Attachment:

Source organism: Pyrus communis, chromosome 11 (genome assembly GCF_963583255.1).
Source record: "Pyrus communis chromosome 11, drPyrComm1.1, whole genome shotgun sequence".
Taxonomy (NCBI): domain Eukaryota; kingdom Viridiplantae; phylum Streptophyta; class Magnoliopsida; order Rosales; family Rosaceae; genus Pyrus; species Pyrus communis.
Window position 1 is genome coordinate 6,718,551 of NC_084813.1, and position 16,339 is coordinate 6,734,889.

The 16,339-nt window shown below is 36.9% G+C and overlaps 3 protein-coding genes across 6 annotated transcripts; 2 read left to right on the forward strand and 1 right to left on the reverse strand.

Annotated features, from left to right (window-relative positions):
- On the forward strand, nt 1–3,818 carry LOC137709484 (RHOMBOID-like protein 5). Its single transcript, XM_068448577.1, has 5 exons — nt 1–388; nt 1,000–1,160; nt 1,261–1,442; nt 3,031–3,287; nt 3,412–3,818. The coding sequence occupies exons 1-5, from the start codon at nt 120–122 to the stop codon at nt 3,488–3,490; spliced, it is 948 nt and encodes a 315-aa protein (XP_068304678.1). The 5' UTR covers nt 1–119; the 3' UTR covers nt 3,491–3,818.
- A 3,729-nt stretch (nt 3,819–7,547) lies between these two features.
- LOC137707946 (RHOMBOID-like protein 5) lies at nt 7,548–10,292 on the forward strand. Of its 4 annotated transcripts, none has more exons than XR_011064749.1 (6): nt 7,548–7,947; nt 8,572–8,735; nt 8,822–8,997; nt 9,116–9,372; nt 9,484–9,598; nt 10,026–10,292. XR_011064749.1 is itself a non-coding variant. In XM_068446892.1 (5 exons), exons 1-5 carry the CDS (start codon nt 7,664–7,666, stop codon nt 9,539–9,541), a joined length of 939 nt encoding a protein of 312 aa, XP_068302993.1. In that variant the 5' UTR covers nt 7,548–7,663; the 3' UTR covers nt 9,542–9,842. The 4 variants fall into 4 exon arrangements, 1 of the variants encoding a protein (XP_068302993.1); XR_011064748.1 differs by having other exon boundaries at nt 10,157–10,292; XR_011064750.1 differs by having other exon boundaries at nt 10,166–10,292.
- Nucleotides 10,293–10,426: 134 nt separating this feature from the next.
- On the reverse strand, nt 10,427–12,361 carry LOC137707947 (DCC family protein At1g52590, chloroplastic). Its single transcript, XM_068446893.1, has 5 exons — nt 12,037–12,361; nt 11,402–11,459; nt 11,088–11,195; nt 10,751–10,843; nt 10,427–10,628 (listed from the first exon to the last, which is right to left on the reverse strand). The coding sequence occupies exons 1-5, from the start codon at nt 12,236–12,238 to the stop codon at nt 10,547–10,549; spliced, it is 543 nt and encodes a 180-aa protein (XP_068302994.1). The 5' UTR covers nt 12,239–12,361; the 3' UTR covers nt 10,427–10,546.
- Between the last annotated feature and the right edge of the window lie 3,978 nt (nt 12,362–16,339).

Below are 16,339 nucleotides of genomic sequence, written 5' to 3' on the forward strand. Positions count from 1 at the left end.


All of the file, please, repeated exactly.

Source organism: Pyrus communis, chromosome 11 (genome assembly GCF_963583255.1).
Source record: "Pyrus communis chromosome 11, drPyrComm1.1, whole genome shotgun sequence".
Taxonomy (NCBI): domain Eukaryota; kingdom Viridiplantae; phylum Streptophyta; class Magnoliopsida; order Rosales; family Rosaceae; genus Pyrus; species Pyrus communis.
Window position 1 is genome coordinate 6,718,551 of NC_084813.1, and position 16,339 is coordinate 6,734,889.

The 16,339-nt window shown below is 36.9% G+C and overlaps 3 protein-coding genes across 6 annotated transcripts; 2 read left to right on the forward strand and 1 right to left on the reverse strand.

Annotated features, from left to right (window-relative positions):
- On the forward strand, nt 1–3,818 carry LOC137709484 (RHOMBOID-like protein 5). Its single transcript, XM_068448577.1, has 5 exons — nt 1–388; nt 1,000–1,160; nt 1,261–1,442; nt 3,031–3,287; nt 3,412–3,818. The coding sequence occupies exons 1-5, from the start codon at nt 120–122 to the stop codon at nt 3,488–3,490; spliced, it is 948 nt and encodes a 315-aa protein (XP_068304678.1). The 5' UTR covers nt 1–119; the 3' UTR covers nt 3,491–3,818.
- A 3,729-nt stretch (nt 3,819–7,547) lies between these two features.
- LOC137707946 (RHOMBOID-like protein 5) lies at nt 7,548–10,292 on the forward strand. Of its 4 annotated transcripts, none has more exons than XR_011064749.1 (6): nt 7,548–7,947; nt 8,572–8,735; nt 8,822–8,997; nt 9,116–9,372; nt 9,484–9,598; nt 10,026–10,292. XR_011064749.1 is itself a non-coding variant. In XM_068446892.1 (5 exons), exons 1-5 carry the CDS (start codon nt 7,664–7,666, stop codon nt 9,539–9,541), a joined length of 939 nt encoding a protein of 312 aa, XP_068302993.1. In that variant the 5' UTR covers nt 7,548–7,663; the 3' UTR covers nt 9,542–9,842. The 4 variants fall into 4 exon arrangements, 1 of the variants encoding a protein (XP_068302993.1); XR_011064748.1 differs by having other exon boundaries at nt 10,157–10,292; XR_011064750.1 differs by having other exon boundaries at nt 10,166–10,292.
- Nucleotides 10,293–10,426: 134 nt separating this feature from the next.
- On the reverse strand, nt 10,427–12,361 carry LOC137707947 (DCC family protein At1g52590, chloroplastic). Its single transcript, XM_068446893.1, has 5 exons — nt 12,037–12,361; nt 11,402–11,459; nt 11,088–11,195; nt 10,751–10,843; nt 10,427–10,628 (listed from the first exon to the last, which is right to left on the reverse strand). The coding sequence occupies exons 1-5, from the start codon at nt 12,236–12,238 to the stop codon at nt 10,547–10,549; spliced, it is 543 nt and encodes a 180-aa protein (XP_068302994.1). The 5' UTR covers nt 12,239–12,361; the 3' UTR covers nt 10,427–10,546.
- Between the last annotated feature and the right edge of the window lie 3,978 nt (nt 12,362–16,339).

Below are 16,339 nucleotides of genomic sequence, written 5' to 3' on the forward strand. Positions count from 1 at the left end.